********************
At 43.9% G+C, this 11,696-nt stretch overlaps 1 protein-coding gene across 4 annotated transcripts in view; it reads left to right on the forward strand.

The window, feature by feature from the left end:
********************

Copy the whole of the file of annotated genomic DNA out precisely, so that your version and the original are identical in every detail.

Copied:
At 43.9% G+C, this 11,696-nt stretch overlaps 1 protein-coding gene across 4 annotated transcripts in view; it reads left to right on the forward strand.

The window, feature by feature from the left end: